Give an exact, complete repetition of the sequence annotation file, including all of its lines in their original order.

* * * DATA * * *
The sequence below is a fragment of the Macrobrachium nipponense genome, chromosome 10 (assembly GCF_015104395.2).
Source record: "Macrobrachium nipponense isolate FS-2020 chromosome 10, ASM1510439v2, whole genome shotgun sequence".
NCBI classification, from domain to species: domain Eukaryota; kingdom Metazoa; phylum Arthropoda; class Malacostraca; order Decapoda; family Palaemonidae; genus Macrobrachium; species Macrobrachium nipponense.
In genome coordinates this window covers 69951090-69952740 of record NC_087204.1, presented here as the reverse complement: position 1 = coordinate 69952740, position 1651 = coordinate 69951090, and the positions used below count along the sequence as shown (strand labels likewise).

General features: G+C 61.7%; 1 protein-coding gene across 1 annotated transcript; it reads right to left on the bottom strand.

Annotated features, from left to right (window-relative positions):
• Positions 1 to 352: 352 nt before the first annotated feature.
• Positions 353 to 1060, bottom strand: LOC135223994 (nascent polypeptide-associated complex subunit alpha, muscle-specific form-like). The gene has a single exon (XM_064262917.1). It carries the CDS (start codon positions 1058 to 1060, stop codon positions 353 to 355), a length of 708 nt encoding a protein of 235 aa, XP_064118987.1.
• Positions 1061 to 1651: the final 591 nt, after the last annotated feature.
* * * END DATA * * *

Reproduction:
The sequence below is a fragment of the Macrobrachium nipponense genome, chromosome 10 (assembly GCF_015104395.2).
Source record: "Macrobrachium nipponense isolate FS-2020 chromosome 10, ASM1510439v2, whole genome shotgun sequence".
NCBI classification, from domain to species: domain Eukaryota; kingdom Metazoa; phylum Arthropoda; class Malacostraca; order Decapoda; family Palaemonidae; genus Macrobrachium; species Macrobrachium nipponense.
In genome coordinates this window covers 69951090-69952740 of record NC_087204.1, presented here as the reverse complement: position 1 = coordinate 69952740, position 1651 = coordinate 69951090, and the positions used below count along the sequence as shown (strand labels likewise).

General features: G+C 61.7%; 1 protein-coding gene across 1 annotated transcript; it reads right to left on the bottom strand.

Annotated features, from left to right (window-relative positions):
• Positions 1 to 352: 352 nt before the first annotated feature.
• Positions 353 to 1060, bottom strand: LOC135223994 (nascent polypeptide-associated complex subunit alpha, muscle-specific form-like). The gene has a single exon (XM_064262917.1). It carries the CDS (start codon positions 1058 to 1060, stop codon positions 353 to 355), a length of 708 nt encoding a protein of 235 aa, XP_064118987.1.
• Positions 1061 to 1651: the final 591 nt, after the last annotated feature.